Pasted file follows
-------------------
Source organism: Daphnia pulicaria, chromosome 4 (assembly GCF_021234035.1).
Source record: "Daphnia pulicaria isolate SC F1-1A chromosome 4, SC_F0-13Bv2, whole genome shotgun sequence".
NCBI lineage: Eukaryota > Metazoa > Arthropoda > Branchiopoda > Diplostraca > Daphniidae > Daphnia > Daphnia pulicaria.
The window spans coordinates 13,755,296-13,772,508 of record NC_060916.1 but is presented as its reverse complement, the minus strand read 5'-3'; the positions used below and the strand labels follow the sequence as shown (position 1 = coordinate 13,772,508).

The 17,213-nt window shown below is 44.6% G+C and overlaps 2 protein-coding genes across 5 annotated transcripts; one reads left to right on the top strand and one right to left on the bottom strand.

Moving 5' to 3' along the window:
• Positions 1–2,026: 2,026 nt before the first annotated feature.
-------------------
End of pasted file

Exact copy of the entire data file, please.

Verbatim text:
Source organism: Daphnia pulicaria, chromosome 4 (assembly GCF_021234035.1).
Source record: "Daphnia pulicaria isolate SC F1-1A chromosome 4, SC_F0-13Bv2, whole genome shotgun sequence".
NCBI lineage: Eukaryota > Metazoa > Arthropoda > Branchiopoda > Diplostraca > Daphniidae > Daphnia > Daphnia pulicaria.
The window spans coordinates 13,755,296-13,772,508 of record NC_060916.1 but is presented as its reverse complement, the minus strand read 5'-3'; the positions used below and the strand labels follow the sequence as shown (position 1 = coordinate 13,772,508).

The 17,213-nt window shown below is 44.6% G+C and overlaps 2 protein-coding genes across 5 annotated transcripts; one reads left to right on the top strand and one right to left on the bottom strand.

Moving 5' to 3' along the window:
• Positions 1–2,026: 2,026 nt before the first annotated feature.